Like every startup founder, I want to go faster. Ship features faster, test hypotheses faster, sell faster.
The best way to go faster is to do less. Only build features customers want, market to the right customers, etc. Unfortunately this is easier said than done – no matter how well you execute a Lean Startup strategy, waste is inevitable. I don’t have a crystal ball to help me predict the optimal route for success.
Working harder is another way to go faster. But as we all know, “work more” has diminishing returns.
So you’re a Lean Startup doing your best to minimize waste and already working as hard as you can. What else can you do to go faster?
Our startup’s mistake “policy”
We have a rule at SoHelpful – mistakes are fine if you make them while trying to go faster.
That’s it. We don’t have caveats. None of us want to make mistakes – we all take pride in our work. But we tolerate mistakes to go faster.
Startups have only one real “mistake”
A bad mistake can cost bigger companies profits, customers, and bonuses.
Startups? Statistically speaking, our entire companies’ existence is probably a mistake – most startups fail. The only real mistake we can make is “we failed to discover a profitable growth business”. There isn’t anything we can do worse than that.
If we’re not making mistakes … we’re not going fast enough. And going too slow practically guarantees we’ll fail to discover a scalable new model.
Your team will judge you by actions – not words
This all seems really obvious, right? Just accept mistakes and you’ll go faster.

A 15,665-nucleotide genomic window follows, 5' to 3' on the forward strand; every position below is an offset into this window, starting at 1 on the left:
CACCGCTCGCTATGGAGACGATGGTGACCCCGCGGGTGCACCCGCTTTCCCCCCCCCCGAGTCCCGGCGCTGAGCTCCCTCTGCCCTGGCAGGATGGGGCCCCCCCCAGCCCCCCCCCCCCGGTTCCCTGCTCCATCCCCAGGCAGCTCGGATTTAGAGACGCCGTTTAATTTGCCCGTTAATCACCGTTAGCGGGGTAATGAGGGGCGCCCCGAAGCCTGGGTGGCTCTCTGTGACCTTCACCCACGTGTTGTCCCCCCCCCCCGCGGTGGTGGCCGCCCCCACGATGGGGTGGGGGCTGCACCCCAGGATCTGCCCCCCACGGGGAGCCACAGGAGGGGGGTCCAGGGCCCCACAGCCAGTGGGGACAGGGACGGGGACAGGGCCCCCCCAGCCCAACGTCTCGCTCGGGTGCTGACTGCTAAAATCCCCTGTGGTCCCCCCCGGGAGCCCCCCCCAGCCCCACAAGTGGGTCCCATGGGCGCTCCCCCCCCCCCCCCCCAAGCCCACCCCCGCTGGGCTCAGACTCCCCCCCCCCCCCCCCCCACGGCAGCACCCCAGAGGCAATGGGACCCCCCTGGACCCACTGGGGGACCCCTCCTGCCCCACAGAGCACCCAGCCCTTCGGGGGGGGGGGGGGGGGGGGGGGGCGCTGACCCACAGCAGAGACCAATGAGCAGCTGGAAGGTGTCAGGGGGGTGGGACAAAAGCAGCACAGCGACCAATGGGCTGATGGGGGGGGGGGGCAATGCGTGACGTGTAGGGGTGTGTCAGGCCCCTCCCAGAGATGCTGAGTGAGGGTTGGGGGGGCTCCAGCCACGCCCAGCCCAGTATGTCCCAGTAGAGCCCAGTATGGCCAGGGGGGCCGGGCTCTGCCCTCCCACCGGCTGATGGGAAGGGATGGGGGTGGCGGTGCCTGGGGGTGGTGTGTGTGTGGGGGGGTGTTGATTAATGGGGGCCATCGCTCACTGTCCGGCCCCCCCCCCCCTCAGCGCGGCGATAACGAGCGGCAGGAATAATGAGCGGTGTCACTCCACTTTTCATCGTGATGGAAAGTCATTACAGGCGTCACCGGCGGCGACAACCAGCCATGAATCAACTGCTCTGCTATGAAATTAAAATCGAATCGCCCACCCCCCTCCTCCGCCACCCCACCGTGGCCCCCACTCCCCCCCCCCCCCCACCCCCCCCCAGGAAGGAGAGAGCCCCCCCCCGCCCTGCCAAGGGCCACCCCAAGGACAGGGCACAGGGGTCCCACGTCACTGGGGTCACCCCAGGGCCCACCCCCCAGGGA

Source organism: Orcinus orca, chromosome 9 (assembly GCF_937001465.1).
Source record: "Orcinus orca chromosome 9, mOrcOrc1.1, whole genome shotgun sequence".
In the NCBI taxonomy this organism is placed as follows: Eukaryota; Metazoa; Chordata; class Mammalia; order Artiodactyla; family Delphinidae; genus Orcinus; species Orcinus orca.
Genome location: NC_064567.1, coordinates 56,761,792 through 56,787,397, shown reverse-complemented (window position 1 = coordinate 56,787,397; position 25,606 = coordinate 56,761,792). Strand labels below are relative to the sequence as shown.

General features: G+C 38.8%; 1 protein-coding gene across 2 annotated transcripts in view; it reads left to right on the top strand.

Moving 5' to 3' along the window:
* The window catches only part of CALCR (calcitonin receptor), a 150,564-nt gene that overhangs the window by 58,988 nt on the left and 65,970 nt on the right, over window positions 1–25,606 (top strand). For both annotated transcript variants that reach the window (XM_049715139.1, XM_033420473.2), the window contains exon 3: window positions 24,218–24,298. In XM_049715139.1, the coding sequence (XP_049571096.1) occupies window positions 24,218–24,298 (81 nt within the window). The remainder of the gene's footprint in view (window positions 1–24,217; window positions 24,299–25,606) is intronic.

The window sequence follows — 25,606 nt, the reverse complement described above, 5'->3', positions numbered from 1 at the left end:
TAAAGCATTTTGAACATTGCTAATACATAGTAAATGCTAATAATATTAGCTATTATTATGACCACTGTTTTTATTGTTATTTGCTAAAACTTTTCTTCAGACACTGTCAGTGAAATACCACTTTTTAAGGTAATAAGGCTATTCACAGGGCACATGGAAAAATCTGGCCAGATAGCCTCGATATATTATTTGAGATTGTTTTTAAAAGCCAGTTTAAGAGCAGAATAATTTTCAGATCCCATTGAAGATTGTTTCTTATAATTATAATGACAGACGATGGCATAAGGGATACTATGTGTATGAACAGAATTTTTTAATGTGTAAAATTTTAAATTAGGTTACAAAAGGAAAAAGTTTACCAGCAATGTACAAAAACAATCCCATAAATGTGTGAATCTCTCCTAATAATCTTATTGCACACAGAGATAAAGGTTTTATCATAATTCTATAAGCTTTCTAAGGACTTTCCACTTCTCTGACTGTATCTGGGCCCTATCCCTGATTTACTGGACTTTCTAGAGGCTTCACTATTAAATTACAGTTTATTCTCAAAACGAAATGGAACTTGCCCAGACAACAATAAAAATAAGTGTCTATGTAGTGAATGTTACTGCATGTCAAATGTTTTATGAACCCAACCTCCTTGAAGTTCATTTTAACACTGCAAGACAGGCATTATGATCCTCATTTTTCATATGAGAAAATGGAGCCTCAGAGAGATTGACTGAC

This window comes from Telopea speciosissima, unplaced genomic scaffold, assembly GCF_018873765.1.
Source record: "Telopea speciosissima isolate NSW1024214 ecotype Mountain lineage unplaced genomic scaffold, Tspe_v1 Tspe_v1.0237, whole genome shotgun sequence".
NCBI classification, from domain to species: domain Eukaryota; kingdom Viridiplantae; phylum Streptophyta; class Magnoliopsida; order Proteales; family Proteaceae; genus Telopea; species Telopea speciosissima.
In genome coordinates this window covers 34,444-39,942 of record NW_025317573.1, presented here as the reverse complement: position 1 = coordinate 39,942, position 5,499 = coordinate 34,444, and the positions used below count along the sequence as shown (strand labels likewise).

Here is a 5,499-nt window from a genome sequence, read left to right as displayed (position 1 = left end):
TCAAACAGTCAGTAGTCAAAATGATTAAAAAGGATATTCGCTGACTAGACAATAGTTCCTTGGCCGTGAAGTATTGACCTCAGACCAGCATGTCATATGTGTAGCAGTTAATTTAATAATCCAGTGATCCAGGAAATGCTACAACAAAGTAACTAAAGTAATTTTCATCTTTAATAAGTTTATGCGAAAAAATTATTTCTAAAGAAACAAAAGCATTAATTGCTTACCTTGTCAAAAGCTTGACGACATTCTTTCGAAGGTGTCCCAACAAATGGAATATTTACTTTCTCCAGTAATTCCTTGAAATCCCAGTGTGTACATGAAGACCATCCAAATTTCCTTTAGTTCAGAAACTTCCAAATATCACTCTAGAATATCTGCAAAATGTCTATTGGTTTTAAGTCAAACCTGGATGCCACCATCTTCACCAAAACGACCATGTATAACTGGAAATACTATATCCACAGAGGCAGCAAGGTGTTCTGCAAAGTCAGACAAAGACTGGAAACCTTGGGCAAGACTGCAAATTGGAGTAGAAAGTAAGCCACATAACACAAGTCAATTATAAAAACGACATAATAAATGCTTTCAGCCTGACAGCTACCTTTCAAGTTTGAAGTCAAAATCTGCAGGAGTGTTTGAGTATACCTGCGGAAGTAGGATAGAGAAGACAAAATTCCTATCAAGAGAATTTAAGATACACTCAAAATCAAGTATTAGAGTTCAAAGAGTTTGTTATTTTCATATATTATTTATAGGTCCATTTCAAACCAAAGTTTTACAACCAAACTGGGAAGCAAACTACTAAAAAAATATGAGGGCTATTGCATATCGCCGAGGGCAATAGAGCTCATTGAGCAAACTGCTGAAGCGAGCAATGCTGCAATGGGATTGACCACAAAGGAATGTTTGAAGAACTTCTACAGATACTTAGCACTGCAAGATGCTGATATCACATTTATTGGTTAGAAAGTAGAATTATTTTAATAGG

Like everything else in startups, it all comes down to execution. It’s easy for leaders to say “mistakes are ok…” until they happen. If you freak out when mistakes happen your team will react accordingly to prevent them.
They’ll get more cautious, go slower, and your odds of failure go up.
Example: software bugs
Nobody wants to ship buggy code. Customers complain and sometimes leave. Developers get sidetracked into fixing problems instead of releasing new features.
So buggy code got released … problems ensued. What do you, as the leader do?
If you’re a manager a big company you’re probably going to get the QA team and developers into a meeting and investigate what happened. You’ll ask about process, testing strategies, continuous integration, and requirements specification. Your goal is to prevent such problems from happening again – your job may depend on it.
So what happens when you bring these same management practices to your startup?
You probably don’t have a QA team, so you have the same conversation with the developers. They acknowledge the problem and commit to putting more mature software development practices in place. Suddenly you’ve got more paperwork, more meetings, a testing framework …
…and you’ve just slowed everything down.
Your alternative – do nothing
What’s your alternative? Don’t do anything – just let the developers fix it and see what happens. When they’re done, ask them to tell you what happened and how they fixed it. Just listen. Most likely they’re trying to get things done so they can move on to the next thing.
They’re just trying to go faster – exactly what you want.
Photo credit: Jimmie